from the delicious-irony dept
The rise of China has been predicted for a while now, and in the field of technology we are already seeing Chinese companies that are likely to have a global impact. One manifestation of that is the $25 billion US IPO of Alibaba -- roughly, China's equivalent of eBay, but much bigger -- which was the largest in history. Another is Xiaomi, only founded in 2010, but already shipping 61 million smartphones a year. Writing in the Guardian, Charles Arthur called it "China's Apple", although Apple’s head of design, Jonathan Ive, is not too enamored of the comparison:
when asked about the company last October [Ive] was blunt: he "didn’t see [the similarities in design] as flattery" and called the superficial similarity in appearance of Xiaomi's phones and software "theft" and "lazy".
Xiami is not shy about borrowing ideas from Samsung either:
Certainly it has mimicked some of its names: one of the new phones unveiled on Wednesday, a 5.7in device called the “Mi Note”, echoes the 5.7in Galaxy Note phablet range.
No surprise there, you might think, since China is (in)famous for its Shanzhai culture, even though that now goes well beyond producing cheap knock-offs of popular products. But given a tendency to draw on others for inspiration, the following news about Xiaomi, reported by Bloomberg, is nonetheless rather satisfying:
Sales of the company's Mi Power Bank battery pack for smartphones hit 14.6 million units last year, less than half what the total should have been, Chief Executive Officer Lei Jun said at a press conference at the company's headquarters in Beijing Thursday.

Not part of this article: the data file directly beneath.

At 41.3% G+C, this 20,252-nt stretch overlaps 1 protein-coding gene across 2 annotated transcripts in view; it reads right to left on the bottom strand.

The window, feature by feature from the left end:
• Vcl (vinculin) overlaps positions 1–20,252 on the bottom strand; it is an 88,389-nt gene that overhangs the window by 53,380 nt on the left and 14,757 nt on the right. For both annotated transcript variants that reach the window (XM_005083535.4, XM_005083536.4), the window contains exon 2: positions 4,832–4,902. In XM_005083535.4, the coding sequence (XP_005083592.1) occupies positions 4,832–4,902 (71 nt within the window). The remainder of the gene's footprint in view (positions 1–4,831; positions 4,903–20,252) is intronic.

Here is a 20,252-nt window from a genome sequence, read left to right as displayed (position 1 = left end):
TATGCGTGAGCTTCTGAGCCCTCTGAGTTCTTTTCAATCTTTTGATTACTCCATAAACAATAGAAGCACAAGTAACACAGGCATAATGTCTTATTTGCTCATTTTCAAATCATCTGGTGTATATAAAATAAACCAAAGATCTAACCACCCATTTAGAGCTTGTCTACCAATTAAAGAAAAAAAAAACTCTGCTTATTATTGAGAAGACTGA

There is, of course, a delicious irony in that comment, but there's something else. It shows -- just as expected -- that China is recapitulating the early history of the US. Once, America too was a pirate nation, happy to, er, borrow ideas from Europe without worrying too much about asking or paying for permission. Now, of course, the US is the biggest fan of people owning ideas, and forcing others to pay for the privilege of building on them. The comments by Xiaomi's CEO show that China is following the same evolution. Put another way, it can only be a matter of time before Chinese companies regularly sue those in other parts of the world for "infringement" of their ideas, and the country replaces the US as the loudest cheerleader for longer copyright and patent terms, and harsher punishments for those who dare to ignore them.
"What is the biggest problem? There are many fakes," Lei said. "If there were no counterfeits, our sales would be double or triple. The product has been recognized by everyone."